So at this point I feel very comfortable with the English language. I can spell just about anything without relying on the word processor to do it for me. I know the difference between your and you’re, and can pick from there, their, and they’re as appropriate, along with lots of other homonyms. My grammar and vocabulary are both pretty solid, to the point where I can often even decide whether the writer (or perhaps the editor) of something started off in British, American, Canadian, or Australian English.
I like English. It’s a crazy, fun, stupid language built on a foundation of borrowing whatever words it likes from anywhere else.
But I don’t know everything about the language by any stretch of the imagination, and I never will. Which is pretty cool.
The most recent example of that is the phrase widow’s peak. Everyone knows what this is, right? It’s the pointy spot in your hairline if you have one. Except until I got the edits back for an upcoming anthology correcting me, I thought it was actually a plural statement, widow’s (or widows’) peaks, meaning the arcs of your hairline to either side of this pointy spot.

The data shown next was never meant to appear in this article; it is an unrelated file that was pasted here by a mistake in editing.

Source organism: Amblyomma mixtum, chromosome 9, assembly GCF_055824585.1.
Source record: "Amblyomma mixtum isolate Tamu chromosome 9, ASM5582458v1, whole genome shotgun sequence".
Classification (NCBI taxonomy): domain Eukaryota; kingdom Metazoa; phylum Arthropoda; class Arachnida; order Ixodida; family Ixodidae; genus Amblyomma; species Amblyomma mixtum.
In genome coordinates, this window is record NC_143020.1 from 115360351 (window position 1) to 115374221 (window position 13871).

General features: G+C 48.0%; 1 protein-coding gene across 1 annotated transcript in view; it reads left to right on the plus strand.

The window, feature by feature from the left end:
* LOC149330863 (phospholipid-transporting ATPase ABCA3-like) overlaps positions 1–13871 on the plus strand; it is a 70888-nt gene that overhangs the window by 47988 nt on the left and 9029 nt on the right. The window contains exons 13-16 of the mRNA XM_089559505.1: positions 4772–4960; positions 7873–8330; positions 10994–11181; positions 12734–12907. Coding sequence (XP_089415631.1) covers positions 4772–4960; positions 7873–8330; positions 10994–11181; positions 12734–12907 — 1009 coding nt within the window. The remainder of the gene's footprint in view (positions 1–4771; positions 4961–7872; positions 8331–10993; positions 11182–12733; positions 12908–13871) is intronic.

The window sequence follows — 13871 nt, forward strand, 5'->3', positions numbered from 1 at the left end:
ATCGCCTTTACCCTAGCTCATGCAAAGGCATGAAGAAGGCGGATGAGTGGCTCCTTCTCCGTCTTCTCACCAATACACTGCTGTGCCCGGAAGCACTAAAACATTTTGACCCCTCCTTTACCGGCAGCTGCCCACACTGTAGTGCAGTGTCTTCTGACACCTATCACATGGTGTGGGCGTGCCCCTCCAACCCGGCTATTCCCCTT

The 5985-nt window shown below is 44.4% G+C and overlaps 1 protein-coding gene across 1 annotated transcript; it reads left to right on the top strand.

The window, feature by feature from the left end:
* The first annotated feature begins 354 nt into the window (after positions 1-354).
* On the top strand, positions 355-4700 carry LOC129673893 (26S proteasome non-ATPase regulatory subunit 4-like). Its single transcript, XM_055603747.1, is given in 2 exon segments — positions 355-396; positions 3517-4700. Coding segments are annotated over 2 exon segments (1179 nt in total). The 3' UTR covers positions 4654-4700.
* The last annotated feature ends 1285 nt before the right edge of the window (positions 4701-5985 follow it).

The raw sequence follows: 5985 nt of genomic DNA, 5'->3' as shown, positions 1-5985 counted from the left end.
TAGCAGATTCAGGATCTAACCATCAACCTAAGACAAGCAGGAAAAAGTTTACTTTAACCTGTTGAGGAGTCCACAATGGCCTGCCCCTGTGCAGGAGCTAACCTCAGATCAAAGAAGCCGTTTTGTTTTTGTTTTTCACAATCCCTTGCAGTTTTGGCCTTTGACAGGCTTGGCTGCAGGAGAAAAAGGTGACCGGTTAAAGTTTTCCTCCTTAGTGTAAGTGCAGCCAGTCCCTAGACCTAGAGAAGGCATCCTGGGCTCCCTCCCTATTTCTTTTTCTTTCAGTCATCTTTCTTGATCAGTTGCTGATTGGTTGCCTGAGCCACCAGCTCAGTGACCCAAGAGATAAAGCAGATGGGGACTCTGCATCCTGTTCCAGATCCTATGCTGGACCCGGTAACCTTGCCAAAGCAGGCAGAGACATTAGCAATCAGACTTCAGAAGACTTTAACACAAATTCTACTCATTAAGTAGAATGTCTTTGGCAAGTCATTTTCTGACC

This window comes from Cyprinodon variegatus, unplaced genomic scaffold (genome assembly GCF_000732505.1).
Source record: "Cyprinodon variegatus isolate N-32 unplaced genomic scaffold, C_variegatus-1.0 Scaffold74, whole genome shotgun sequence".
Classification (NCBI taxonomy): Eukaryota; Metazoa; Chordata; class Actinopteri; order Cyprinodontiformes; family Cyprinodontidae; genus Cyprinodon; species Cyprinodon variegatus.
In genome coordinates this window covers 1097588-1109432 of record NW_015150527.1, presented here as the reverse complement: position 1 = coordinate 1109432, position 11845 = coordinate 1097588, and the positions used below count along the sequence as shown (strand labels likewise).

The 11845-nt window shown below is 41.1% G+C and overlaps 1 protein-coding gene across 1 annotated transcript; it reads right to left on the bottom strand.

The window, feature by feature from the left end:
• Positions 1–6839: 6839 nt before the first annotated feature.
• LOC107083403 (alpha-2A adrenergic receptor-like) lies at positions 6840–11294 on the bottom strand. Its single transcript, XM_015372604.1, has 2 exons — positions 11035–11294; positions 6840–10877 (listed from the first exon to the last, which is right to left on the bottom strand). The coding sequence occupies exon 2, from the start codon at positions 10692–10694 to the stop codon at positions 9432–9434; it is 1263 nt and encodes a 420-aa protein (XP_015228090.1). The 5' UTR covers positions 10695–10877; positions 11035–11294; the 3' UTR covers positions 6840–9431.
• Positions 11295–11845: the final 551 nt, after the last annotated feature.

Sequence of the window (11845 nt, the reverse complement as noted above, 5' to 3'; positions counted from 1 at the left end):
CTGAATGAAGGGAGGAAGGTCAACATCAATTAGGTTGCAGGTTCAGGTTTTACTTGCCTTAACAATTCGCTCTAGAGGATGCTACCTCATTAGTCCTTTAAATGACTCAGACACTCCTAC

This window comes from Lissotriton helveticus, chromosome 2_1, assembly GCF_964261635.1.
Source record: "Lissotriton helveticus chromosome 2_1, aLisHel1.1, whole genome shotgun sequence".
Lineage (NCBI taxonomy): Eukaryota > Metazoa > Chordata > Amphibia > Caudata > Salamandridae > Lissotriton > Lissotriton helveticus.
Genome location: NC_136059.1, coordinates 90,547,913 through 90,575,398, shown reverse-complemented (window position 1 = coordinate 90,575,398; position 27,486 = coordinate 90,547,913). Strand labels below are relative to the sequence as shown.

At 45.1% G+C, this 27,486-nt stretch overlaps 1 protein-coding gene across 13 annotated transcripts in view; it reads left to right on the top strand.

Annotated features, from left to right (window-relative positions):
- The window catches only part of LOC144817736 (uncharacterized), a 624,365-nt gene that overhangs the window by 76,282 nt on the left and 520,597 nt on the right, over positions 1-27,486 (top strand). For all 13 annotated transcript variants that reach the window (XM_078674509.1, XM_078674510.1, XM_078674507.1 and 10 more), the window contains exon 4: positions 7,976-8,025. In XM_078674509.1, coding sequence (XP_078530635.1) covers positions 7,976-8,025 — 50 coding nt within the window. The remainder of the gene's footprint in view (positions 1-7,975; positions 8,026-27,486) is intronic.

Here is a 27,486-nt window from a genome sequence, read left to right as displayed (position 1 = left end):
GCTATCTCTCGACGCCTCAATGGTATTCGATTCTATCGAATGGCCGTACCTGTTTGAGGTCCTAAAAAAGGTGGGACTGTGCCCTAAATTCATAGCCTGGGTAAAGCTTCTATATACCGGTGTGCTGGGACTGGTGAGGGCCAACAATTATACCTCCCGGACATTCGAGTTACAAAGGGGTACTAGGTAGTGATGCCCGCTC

I’m sure I’ve always heard it as plural. Maybe it’s a tiny slice of regional dialect inherited from my mother’s family (Dad’s family emigrated from Europe in the mid-1950s, so that seems less likely), or maybe I’ve just been hearing it wrong all this time.
It makes sense to me. Peaks are higher than what they peak over, right? Not lower. They point up, not down.
Except it doesn’t matter how much sense it makes. It’s still wrong. The etymology of the word is completely different (having to do with a peak of a widows hood worn in mourning for hundreds of years) and has been used this way at least since the 1830s.
So I’ve learned more about the phrase and its origin than I ever needed to know, which is cool, and maybe I’ll even use it properly going forward.
But I’ll still think of it the other way.
Be well, everyone.
Oh, and bonus points if you recognize the character.by